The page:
Hillary Clinton is winding her way through a Democratic presidential primary obstacle course of her own making, one laden with Benghazi and email servers.
But her campaign is positioning her as poised and ready for her inevitable ascension to her rightful place in history as the first female American president.
At campaign events, Clinton often quips, “I may not be the youngest candidate in this race, but I will be the youngest woman president in the history of the United States.” Her campaign is a house built of gender cards, as she woos women with stories of her mother and her own new title of grandmother.
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But the battle cry “I Am Woman” is not enough for Clinton, President Obama’s former secretary of state, to win the presidency, as breaking the glass ceiling in the Oval Office is not as important to female voters as other pressing topics of the day.
“Being female is definitely not going to help (Hillary) Clinton get elected,” Amy Ridenour, chairwoman of the National Public Policy Research Center, told LifeZette. “Women are looking for the best person to solve a whole host of issues — terrorism, immigration, the economy, period.
“Being black wasn’t the only thing that helped Obama, and the black community is a lot more cohesive than the female population,” she said. “We don’t have the same feeling of oppression, either. We have husbands and fathers and brothers, and we share a concern with men about substantive issues.”
“The excitement of her being the first woman president is a little more muted than it was in 2008,” Anna Greenberg, a Democratic strategist unaffiliated with any presidential campaign, told Time.com. “And that’s just because she’s been around.”
Both younger and older women present a challenge for the Clinton campaign.
A 2014 Pew Research Center survey showed that half of all millennials (ages 18-39) now describe themselves as political independents, and many signify that they have low trust levels. Just 19 percent of them say most people can be trusted. And this year, millennials will outnumber baby boomers.
Clinton comes up short with this demographic in the latest Harvard Institute of Politics poll, garnering just 38 percent approval among all female democratic millennials surveyed. Sanders bested her slightly, with a 40 percent approval rating.
Meghan Speed, a 20-year-old college student from North Carolina, told the New York Times, “For me it was very difficult to wrap my mind about not fully supporting Hillary, because she is a woman. But I came to the realization that if I am supporting her because she is a woman, that’s equally as bad as not supporting her because of her gender.”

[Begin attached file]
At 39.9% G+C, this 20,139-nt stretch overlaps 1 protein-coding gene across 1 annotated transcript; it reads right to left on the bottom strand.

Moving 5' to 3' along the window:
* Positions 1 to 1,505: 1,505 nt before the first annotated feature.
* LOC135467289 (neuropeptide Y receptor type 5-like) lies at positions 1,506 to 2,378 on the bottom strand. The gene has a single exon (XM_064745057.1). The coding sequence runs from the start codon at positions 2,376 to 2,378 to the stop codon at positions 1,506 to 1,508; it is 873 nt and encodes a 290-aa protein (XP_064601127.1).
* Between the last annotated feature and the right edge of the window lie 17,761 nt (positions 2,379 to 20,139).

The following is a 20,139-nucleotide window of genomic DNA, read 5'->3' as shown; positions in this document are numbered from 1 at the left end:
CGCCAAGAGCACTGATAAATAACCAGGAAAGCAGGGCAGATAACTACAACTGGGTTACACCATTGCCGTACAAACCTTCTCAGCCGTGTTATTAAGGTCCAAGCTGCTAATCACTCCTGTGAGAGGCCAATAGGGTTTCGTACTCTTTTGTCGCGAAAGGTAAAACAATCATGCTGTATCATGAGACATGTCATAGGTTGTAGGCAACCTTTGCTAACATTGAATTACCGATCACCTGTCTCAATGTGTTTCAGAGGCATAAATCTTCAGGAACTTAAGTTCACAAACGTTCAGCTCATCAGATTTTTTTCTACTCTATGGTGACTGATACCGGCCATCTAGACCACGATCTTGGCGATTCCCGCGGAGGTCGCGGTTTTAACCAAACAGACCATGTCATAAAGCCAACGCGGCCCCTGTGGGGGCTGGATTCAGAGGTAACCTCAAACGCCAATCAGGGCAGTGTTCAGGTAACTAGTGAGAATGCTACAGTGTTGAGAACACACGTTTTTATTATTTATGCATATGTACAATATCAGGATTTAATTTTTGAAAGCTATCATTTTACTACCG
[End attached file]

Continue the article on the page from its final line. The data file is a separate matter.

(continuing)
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Clinton’s recent efforts at reaching millennials have included a surprise guest spot on “Saturday Night Live,” and chatting about body image and reproductive rights with millennial celebrity totem Lena Dunham.
Older women, often perceived as being in lockstep with Clinton, instead may be disappointed by her.
“Women voters, especially baby boomers and Gen X-ers, hold Hillary Clinton to a different standard than men when it comes to presidential ‘qualifications,’” said author Joanne Cronrath Bamberger in an interview on machelshull.com about her new collection of essays by women, “Love Her, Love Her Not: The Hillary Paradox.”
“Women of Hillary’s generation seem harder on her, especially when it comes to whether they can forgive her for being a politically ambitious woman in her own right, and whether that influenced her decision not to leave her marriage, which some consider inauthentic,” Bamberger also noted.
Feminist standard-bearers who might be assumed to be enthusiastic Clinton supporters are instead scrutinizing the candidate’s calculating nature as a reason to cry foul on her 2016 Democratic nomination.
“Hillary Clinton’s feminism is a fraud. She rode her husband’s coattails to wealth and power.”
Feminist writer Camille Paglia, 68, wrote in an email to The Daily Beast: “Hillary Clinton’s feminism is a fraud. She rode her husband’s coattails to wealth and power, and she has amorally colluded in the vilification and destruction of female victims of her husband’s serial abuse …”
Maybe old hatchets aren’t buried, even when it comes to women of Clinton’s own party.
“I will always remember (how) she insulted Tammy Wynette, saying she was not a ‘stand by her man’ woman, then turned around and did exactly that, for years, for political gain,” noted one female 54-year-old Connecticut Democratic voter.
Many women don’t feel pressure to make gender history. “I don’t think of it as now-or-never,” Dudley Dudley, a 79-year-old woman who was a 1970s New Hampshire trailblazer as one of that state’s few female lawmakers, told Time.com. “There will be another Elizabeth Warren, another Hillary Clinton.”
For all her supposed girl-power, Clinton trailed Vice President Joe Biden in an October Fox News poll with Democratic women – and Biden hadn’t even announced a candidacy. Women were shown to be more inclined to back a Democrat over Republican Carly Fiorina whether it was Clinton, who had a 7-point advantage, or Biden, with a 12-point advantage.
“A woman can give impressive answers in a debate — whether it’s Clinton or Fiorina — and women are not thinking, ‘Gee, how awesome, a woman said that,'” said Ridenour. “They’re stacking her answer up against the next candidate’s answer, period.”
Maryland voter Jean Primm Purcell boiled it down this way: “It’s both insulting and a serious step away from true feminism to say that just because Clinton is a woman, we somehow owe her. It’s nothing personal — Clinton is just not fit for the presidency.”